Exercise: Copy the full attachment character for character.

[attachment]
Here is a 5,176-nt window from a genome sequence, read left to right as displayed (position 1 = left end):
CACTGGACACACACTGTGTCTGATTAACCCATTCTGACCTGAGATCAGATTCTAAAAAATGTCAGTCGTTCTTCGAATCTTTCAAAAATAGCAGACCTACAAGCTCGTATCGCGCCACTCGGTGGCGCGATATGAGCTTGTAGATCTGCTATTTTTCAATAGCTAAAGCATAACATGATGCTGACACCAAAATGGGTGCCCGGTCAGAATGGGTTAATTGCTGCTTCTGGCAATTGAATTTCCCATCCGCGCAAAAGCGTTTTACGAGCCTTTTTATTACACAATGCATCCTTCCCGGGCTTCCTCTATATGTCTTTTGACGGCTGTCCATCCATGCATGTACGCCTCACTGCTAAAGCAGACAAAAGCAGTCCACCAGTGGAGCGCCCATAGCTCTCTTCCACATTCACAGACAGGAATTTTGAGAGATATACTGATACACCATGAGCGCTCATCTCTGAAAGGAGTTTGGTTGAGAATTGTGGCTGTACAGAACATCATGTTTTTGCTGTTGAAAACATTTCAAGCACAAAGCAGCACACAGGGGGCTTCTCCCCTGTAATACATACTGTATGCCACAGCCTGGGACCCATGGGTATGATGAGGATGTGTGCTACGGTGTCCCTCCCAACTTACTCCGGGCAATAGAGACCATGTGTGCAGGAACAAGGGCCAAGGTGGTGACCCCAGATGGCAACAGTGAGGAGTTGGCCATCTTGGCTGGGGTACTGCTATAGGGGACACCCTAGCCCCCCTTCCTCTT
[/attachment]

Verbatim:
Here is a 5,176-nt window from a genome sequence, read left to right as displayed (position 1 = left end):
CACTGGACACACACTGTGTCTGATTAACCCATTCTGACCTGAGATCAGATTCTAAAAAATGTCAGTCGTTCTTCGAATCTTTCAAAAATAGCAGACCTACAAGCTCGTATCGCGCCACTCGGTGGCGCGATATGAGCTTGTAGATCTGCTATTTTTCAATAGCTAAAGCATAACATGATGCTGACACCAAAATGGGTGCCCGGTCAGAATGGGTTAATTGCTGCTTCTGGCAATTGAATTTCCCATCCGCGCAAAAGCGTTTTACGAGCCTTTTTATTACACAATGCATCCTTCCCGGGCTTCCTCTATATGTCTTTTGACGGCTGTCCATCCATGCATGTACGCCTCACTGCTAAAGCAGACAAAAGCAGTCCACCAGTGGAGCGCCCATAGCTCTCTTCCACATTCACAGACAGGAATTTTGAGAGATATACTGATACACCATGAGCGCTCATCTCTGAAAGGAGTTTGGTTGAGAATTGTGGCTGTACAGAACATCATGTTTTTGCTGTTGAAAACATTTCAAGCACAAAGCAGCACACAGGGGGCTTCTCCCCTGTAATACATACTGTATGCCACAGCCTGGGACCCATGGGTATGATGAGGATGTGTGCTACGGTGTCCCTCCCAACTTACTCCGGGCAATAGAGACCATGTGTGCAGGAACAAGGGCCAAGGTGGTGACCCCAGATGGCAACAGTGAGGAGTTGGCCATCTTGGCTGGGGTACTGCTATAGGGGACACCCTAGCCCCCCTTCCTCTT